Here is why he is different. Most of the intellectuals and social critiques as we know are people beseeched with cynicism, indecision and laziness. While they might theorize and write brilliant ideas, they are very poor actors whose escapist sanctuaries are those replete with impractical idealistic concepts in existing only in their heads that has no bearing to pragmatic human situation. Soyinka is a different caliber of intellectual. He is bold and practically confrontational especially with the issues hindering social-political and economic transformation. Various establishments of military dictatorship in Nigeria had targeted him. His record of involvement in the Nigerian moral struggle against injustice, oppression and corruption stand out as his resume. As a play write, he also charnelled his works towards political, cultural and social advancemnt. For it is appropriate for both the primitive and semi-primitive socio-political structure to be critiqued so as to facilitate a healthy growth.

The recent even in Abuja wherein his action and words mobilized a mass of people for a protest against the indefinite suspension of Nigerian by Umaru Musa Ya’adua and his cliques in an unconstitutional vague conspiracy proves him a man of bold moral determination. Nigerian and the world watched as this aged man, who ordinarily, ought to be enjoying his retirement, challenged the power that be in Nigeria.

It was this last action by Soyinka in Abuja that made me rethink the priority of the Nigeria youths. Why are the youths not on the streets day in day out protesting for a better society? The Nigerian youths should understand that Soyinka has given Nigeria so much. While his contribution is still needed in a very unique way, we should not place upon him the burden of matching across Nigeria for a revolutionary transformation. He did all these when he was younger. He ran a fearless campaign against socio-economic and political dictatorships of the various hues of both the military and the civilian regimes. It is now time for the younger generation of Nigeria to wake up and take the burning touch from him. He had fought a good battle. But unfortunately this has not been the case which makes one wonder if the younger generation of Nigeria are all cowards. Where are those students that Soyinka taught in universities and collages? What are they doing with the values, ideals and principles he imparted on them? Where are all his younger admirers who had been inspired through his books and the so many transformative socio-political speeches he gave? Practically, this is the bane with the Nigerian youths, inaction.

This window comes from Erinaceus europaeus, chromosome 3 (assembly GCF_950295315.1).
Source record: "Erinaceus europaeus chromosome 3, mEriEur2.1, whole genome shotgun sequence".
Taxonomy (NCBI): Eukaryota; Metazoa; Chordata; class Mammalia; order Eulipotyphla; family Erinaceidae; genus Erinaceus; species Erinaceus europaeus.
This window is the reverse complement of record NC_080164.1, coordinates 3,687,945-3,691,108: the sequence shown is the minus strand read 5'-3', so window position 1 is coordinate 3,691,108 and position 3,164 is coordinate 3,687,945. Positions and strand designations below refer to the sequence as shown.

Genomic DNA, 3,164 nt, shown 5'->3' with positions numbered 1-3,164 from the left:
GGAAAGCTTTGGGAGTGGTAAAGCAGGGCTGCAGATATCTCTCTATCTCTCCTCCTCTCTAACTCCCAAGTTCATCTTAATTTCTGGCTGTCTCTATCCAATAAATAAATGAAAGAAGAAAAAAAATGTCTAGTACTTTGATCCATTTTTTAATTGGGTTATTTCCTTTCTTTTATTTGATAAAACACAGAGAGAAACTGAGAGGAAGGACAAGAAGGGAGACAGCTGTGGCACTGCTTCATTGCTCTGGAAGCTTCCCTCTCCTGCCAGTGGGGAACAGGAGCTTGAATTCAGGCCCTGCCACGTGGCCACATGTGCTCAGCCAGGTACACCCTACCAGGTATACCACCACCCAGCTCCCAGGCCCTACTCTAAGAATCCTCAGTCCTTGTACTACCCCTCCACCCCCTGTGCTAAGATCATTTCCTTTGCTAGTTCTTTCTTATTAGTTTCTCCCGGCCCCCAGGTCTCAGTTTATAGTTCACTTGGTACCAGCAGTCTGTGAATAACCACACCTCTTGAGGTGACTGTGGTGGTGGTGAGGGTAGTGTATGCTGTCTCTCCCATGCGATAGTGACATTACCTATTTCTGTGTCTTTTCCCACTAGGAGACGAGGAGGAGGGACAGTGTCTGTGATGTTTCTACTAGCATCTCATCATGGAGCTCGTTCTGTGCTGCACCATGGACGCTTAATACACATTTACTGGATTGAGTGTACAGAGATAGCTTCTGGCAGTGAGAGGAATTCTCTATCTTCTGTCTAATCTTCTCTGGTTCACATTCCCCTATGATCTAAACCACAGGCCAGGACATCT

At his age, Soyinka does not fight for himself any more. He fights for the younger generations, who are in effect, showing lack of gratefulness to this man’s contribution in Nigeria history by their lack of massive revolutionary campaign in Nigeria against corruption of our political elders. It takes the strains of Soyinka aging voice to remind us of the philosophy of civil disobedience as a powerful instrument of the people to crash the evils of the status quo. The fact is that we may not always have Wole Soyinka with us. This is the more urgent reason why we need urgent Soyinkaism and all the rational and practical discursive actions in order to re-direction our socio-political and economic nightmares in Nigeria and Africa. I bet next time, Wole Soyinka calls on a protest match, the younger generation Nigeria should, think again and be reminded of their absolute laxity in the face of blazing social retrogression

Opt In Image
Send Me Free Email Updates

(enter your email address below)

Leave a Reply


Home | About | Contact | Login